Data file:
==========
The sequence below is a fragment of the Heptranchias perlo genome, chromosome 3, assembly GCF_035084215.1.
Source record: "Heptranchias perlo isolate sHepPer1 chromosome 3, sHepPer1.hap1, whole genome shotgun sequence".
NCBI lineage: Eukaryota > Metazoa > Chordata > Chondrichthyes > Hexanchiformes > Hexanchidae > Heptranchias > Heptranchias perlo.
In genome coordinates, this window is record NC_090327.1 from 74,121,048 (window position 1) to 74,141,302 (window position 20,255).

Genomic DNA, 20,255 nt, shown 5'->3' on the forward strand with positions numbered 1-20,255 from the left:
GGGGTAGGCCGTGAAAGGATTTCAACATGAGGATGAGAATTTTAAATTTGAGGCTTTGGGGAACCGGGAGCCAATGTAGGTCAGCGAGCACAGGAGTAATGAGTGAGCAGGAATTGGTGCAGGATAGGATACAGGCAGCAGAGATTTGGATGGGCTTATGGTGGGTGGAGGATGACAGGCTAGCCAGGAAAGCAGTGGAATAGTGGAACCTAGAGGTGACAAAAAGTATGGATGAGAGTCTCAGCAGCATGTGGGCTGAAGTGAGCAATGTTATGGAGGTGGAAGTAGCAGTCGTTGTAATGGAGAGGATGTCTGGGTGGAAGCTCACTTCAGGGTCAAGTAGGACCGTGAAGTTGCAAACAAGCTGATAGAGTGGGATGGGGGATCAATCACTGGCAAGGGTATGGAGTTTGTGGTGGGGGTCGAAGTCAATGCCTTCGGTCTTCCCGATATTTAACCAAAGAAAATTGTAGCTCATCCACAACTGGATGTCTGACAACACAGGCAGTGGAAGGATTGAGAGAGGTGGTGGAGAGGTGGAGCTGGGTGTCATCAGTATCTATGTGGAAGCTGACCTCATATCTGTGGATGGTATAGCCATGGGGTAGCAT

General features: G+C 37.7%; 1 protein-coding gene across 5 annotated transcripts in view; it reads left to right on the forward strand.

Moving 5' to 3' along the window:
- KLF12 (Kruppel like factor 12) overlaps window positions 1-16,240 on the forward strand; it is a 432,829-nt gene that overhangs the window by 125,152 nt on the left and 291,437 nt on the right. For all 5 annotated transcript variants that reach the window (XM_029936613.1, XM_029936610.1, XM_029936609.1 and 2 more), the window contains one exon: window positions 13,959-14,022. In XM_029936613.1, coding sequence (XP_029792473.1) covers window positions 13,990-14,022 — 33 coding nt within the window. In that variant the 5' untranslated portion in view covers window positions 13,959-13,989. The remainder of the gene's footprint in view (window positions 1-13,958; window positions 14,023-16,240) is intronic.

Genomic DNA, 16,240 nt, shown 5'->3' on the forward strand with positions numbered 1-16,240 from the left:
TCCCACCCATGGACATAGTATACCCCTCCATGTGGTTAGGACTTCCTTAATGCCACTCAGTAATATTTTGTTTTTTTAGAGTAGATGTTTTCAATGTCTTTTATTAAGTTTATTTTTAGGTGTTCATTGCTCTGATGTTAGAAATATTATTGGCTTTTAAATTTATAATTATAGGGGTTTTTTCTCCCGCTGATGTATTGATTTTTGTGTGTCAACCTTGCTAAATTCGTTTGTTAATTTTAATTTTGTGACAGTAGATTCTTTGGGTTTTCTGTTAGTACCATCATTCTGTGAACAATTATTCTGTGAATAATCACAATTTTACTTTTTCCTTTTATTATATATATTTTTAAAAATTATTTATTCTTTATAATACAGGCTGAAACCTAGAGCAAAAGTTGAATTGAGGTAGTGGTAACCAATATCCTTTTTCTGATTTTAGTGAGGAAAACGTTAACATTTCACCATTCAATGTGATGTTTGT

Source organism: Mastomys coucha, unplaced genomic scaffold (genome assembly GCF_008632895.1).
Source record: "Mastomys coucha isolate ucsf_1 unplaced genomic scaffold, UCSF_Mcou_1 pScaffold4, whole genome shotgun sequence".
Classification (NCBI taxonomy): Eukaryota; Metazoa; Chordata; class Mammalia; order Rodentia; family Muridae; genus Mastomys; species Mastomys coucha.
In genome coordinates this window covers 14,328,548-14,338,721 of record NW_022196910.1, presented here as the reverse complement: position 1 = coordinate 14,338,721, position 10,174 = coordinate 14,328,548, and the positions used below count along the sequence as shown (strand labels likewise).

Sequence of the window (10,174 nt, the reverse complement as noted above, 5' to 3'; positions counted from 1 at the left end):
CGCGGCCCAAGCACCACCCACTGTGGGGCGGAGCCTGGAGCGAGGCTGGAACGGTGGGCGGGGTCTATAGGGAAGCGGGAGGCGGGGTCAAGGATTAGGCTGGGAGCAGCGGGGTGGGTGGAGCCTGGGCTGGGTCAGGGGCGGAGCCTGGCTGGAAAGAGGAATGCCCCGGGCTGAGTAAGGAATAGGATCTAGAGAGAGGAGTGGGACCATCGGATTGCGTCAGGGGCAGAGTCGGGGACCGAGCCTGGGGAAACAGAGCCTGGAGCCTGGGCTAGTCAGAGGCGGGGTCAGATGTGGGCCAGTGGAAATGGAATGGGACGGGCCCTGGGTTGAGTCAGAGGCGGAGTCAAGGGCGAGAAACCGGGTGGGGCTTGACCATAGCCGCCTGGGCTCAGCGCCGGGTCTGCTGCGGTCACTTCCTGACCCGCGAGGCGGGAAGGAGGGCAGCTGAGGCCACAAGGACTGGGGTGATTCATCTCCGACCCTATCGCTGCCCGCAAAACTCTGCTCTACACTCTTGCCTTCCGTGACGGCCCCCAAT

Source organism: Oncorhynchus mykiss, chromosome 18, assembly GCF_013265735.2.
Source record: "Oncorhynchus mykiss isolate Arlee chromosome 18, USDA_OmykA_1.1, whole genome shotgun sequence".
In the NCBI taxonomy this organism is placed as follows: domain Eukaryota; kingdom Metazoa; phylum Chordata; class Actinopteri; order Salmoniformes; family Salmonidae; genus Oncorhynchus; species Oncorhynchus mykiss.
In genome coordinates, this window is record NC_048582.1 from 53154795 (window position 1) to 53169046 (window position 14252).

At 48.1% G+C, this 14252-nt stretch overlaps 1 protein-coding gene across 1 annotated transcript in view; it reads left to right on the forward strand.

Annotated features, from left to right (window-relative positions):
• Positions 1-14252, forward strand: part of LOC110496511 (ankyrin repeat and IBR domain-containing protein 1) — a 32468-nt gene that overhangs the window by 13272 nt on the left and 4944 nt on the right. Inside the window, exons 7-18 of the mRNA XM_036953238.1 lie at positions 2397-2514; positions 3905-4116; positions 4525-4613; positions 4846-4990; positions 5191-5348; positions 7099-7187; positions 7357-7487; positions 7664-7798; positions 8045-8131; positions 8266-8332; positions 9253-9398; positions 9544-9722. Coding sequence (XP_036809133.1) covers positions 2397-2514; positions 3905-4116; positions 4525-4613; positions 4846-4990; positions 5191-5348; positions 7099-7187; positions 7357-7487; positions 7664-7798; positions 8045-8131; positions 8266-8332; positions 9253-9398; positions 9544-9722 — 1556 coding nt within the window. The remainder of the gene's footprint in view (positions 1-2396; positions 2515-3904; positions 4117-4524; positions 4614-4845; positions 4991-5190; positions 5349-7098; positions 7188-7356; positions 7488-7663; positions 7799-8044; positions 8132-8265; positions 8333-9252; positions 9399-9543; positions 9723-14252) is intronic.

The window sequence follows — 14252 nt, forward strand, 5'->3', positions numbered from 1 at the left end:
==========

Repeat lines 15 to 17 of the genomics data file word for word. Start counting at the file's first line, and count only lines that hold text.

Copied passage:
In genome coordinates this window covers 14,328,548-14,338,721 of record NW_022196910.1, presented here as the reverse complement: position 1 = coordinate 14,338,721, position 10,174 = coordinate 14,328,548, and the positions used below count along the sequence as shown (strand labels likewise).

Sequence of the window (10,174 nt, the reverse complement as noted above, 5' to 3'; positions counted from 1 at the left end):
CGCGGCCCAAGCACCACCCACTGTGGGGCGGAGCCTGGAGCGAGGCTGGAACGGTGGGCGGGGTCTATAGGGAAGCGGGAGGCGGGGTCAAGGATTAGGCTGGGAGCAGCGGGGTGGGTGGAGCCTGGGCTGGGTCAGGGGCGGAGCCTGGCTGGAAAGAGGAATGCCCCGGGCTGAGTAAGGAATAGGATCTAGAGAGAGGAGTGGGACCATCGGATTGCGTCAGGGGCAGAGTCGGGGACCGAGCCTGGGGAAACAGAGCCTGGAGCCTGGGCTAGTCAGAGGCGGGGTCAGATGTGGGCCAGTGGAAATGGAATGGGACGGGCCCTGGGTTGAGTCAGAGGCGGAGTCAAGGGCGAGAAACCGGGTGGGGCTTGACCATAGCCGCCTGGGCTCAGCGCCGGGTCTGCTGCGGTCACTTCCTGACCCGCGAGGCGGGAAGGAGGGCAGCTGAGGCCACAAGGACTGGGGTGATTCATCTCCGACCCTATCGCTGCCCGCAAAACTCTGCTCTACACTCTTGCCTTCCGTGACGGCCCCCAAT